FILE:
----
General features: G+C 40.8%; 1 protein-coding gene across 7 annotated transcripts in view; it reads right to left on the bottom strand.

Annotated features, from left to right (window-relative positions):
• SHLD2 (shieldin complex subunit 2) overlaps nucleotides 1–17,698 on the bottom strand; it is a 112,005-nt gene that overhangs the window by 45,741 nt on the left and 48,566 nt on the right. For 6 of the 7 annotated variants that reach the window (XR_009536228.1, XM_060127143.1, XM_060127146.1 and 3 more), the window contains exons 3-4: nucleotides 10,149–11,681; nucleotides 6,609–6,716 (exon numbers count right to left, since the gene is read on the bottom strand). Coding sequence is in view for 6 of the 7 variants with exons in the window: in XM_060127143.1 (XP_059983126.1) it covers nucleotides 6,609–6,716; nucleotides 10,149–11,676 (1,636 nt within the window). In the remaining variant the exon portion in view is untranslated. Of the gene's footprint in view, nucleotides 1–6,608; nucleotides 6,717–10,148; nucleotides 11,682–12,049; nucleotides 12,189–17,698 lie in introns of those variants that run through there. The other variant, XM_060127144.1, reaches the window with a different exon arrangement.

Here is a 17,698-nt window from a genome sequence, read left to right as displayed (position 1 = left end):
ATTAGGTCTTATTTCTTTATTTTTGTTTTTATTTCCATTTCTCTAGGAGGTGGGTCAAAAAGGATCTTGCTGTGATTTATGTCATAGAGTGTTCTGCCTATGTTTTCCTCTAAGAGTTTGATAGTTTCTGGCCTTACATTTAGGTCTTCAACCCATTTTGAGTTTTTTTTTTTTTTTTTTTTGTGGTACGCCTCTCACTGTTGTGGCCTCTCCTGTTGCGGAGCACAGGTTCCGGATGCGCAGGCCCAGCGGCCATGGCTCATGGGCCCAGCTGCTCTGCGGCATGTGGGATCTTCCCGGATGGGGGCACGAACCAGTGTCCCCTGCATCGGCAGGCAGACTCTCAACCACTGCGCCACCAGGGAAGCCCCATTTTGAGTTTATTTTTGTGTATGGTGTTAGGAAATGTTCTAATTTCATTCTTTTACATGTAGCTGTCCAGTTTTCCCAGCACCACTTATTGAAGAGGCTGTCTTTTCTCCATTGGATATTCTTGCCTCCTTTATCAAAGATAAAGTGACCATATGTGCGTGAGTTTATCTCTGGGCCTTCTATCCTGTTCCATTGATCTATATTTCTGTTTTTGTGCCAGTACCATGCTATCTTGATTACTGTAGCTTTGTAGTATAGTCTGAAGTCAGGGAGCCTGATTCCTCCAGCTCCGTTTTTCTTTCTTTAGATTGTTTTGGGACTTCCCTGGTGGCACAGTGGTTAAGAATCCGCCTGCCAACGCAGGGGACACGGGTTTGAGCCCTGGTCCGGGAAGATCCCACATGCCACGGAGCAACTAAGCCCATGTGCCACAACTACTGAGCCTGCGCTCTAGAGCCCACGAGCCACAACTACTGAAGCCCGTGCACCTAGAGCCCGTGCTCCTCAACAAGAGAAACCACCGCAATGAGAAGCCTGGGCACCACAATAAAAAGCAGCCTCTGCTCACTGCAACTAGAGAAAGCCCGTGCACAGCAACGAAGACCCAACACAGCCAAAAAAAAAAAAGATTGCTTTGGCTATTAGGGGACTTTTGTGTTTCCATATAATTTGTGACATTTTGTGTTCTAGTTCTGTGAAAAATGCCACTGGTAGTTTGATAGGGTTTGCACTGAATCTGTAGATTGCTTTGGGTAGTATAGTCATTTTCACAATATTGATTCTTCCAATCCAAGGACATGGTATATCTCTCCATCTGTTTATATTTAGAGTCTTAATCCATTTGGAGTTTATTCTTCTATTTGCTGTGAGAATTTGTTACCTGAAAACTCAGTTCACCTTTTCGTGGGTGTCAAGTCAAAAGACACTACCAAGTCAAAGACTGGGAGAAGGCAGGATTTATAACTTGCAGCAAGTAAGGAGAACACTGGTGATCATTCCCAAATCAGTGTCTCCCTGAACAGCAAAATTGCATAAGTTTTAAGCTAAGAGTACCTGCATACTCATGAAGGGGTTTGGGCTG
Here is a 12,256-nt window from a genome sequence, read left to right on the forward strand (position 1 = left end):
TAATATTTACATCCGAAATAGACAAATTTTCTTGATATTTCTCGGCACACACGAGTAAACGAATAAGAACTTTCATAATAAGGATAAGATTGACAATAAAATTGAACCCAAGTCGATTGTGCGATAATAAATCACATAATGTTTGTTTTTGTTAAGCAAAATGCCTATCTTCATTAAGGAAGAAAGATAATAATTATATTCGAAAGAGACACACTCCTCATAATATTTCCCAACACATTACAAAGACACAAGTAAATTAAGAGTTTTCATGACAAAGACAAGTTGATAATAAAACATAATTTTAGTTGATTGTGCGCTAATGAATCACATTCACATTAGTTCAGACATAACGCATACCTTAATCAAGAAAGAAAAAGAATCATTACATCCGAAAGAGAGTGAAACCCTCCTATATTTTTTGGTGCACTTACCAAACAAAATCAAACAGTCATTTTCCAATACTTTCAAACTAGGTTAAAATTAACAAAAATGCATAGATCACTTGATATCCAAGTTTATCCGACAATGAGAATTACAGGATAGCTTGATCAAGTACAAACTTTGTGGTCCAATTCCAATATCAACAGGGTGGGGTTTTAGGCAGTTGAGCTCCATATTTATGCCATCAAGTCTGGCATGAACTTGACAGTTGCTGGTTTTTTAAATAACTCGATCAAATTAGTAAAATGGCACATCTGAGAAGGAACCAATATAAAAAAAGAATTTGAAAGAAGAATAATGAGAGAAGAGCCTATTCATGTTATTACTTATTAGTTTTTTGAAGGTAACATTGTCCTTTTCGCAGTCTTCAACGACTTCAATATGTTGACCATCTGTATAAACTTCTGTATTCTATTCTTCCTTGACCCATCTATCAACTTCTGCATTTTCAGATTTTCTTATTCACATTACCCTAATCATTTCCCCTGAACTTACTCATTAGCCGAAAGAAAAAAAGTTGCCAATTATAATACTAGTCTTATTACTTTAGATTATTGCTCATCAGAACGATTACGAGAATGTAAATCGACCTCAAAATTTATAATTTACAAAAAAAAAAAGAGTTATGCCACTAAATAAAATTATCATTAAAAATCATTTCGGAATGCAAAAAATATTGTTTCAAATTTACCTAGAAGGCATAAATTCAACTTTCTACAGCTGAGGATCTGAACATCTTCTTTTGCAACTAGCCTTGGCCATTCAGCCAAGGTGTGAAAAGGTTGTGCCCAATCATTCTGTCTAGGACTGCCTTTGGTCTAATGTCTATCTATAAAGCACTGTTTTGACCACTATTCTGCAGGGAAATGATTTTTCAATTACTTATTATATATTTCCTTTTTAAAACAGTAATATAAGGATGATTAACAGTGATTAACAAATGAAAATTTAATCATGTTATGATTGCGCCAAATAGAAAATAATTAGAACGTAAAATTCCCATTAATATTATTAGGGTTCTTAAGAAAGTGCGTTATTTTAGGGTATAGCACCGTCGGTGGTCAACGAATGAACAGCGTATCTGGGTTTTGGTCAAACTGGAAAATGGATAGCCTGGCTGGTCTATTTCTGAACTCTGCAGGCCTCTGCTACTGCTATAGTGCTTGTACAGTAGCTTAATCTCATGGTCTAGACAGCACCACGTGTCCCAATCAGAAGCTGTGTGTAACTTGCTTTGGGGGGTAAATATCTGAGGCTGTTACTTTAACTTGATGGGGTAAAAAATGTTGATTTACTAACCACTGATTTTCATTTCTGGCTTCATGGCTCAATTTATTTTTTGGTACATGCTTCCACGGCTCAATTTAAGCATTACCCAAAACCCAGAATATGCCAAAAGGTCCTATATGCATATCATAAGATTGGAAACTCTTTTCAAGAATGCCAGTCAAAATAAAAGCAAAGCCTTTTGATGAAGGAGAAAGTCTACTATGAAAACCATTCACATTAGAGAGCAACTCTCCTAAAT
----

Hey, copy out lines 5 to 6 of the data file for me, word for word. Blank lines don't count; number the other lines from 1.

ATTAGGTCTTATTTCTTTATTTTTGTTTTTATTTCCATTTCTCTAGGAGGTGGGTCAAAAAGGATCTTGCTGTGATTTATGTCATAGAGTGTTCTGCCTATGTTTTCCTCTAAGAGTTTGATAGTTTCTGGCCTTACATTTAGGTCTTCAACCCATTTTGAGTTTTTTTTTTTTTTTTTTTTGTGGTACGCCTCTCACTGTTGTGGCCTCTCCTGTTGCGGAGCACAGGTTCCGGATGCGCAGGCCCAGCGGCCATGGCTCATGGGCCCAGCTGCTCTGCGGCATGTGGGATCTTCCCGGATGGGGGCACGAACCAGTGTCCCCTGCATCGGCAGGCAGACTCTCAACCACTGCGCCACCAGGGAAGCCCCATTTTGAGTTTATTTTTGTGTATGGTGTTAGGAAATGTTCTAATTTCATTCTTTTACATGTAGCTGTCCAGTTTTCCCAGCACCACTTATTGAAGAGGCTGTCTTTTCTCCATTGGATATTCTTGCCTCCTTTATCAAAGATAAAGTGACCATATGTGCGTGAGTTTATCTCTGGGCCTTCTATCCTGTTCCATTGATCTATATTTCTGTTTTTGTGCCAGTACCATGCTATCTTGATTACTGTAGCTTTGTAGTATAGTCTGAAGTCAGGGAGCCTGATTCCTCCAGCTCCGTTTTTCTTTCTTTAGATTGTTTTGGGACTTCCCTGGTGGCACAGTGGTTAAGAATCCGCCTGCCAACGCAGGGGACACGGGTTTGAGCCCTGGTCCGGGAAGATCCCACATGCCACGGAGCAACTAAGCCCATGTGCCACAACTACTGAGCCTGCGCTCTAGAGCCCACGAGCCACAACTACTGAAGCCCGTGCACCTAGAGCCCGTGCTCCTCAACAAGAGAAACCACCGCAATGAGAAGCCTGGGCACCACAATAAAAAGCAGCCTCTGCTCACTGCAACTAGAGAAAGCCCGTGCACAGCAACGAAGACCCAACACAGCCAAAAAAAAAAAAGATTGCTTTGGCTATTAGGGGACTTTTGTGTTTCCATATAATTTGTGACATTTTGTGTTCTAGTTCTGTGAAAAATGCCACTGGTAGTTTGATAGGGTTTGCACTGAATCTGTAGATTGCTTTGGGTAGTATAGTCATTTTCACAATATTGATTCTTCCAATCCAAGGACATGGTATATCTCTCCATCTGTTTATATTTAGAGTCTTAATCCATTTGGAGTTTATTCTTCTATTTGCTGTGAGAATTTGTTACCTGAAAACTCAGTTCACCTTTTCGTGGGTGTCAAGTCAAAAGACACTACCAAGTCAAAGACTGGGAGAAGGCAGGATTTATAACTTGCAGCAAGTAAGGAGAACACTGGTGATCATTCCCAAATCAGTGTCTCCCTGAACAGCAAAATTGCATAAGTTTTAAGCTAAGAGTACCTGCATACTCATGAAGGGGTTTGGGCTG
Here is a 12,256-nt window from a genome sequence, read left to right on the forward strand (position 1 = left end):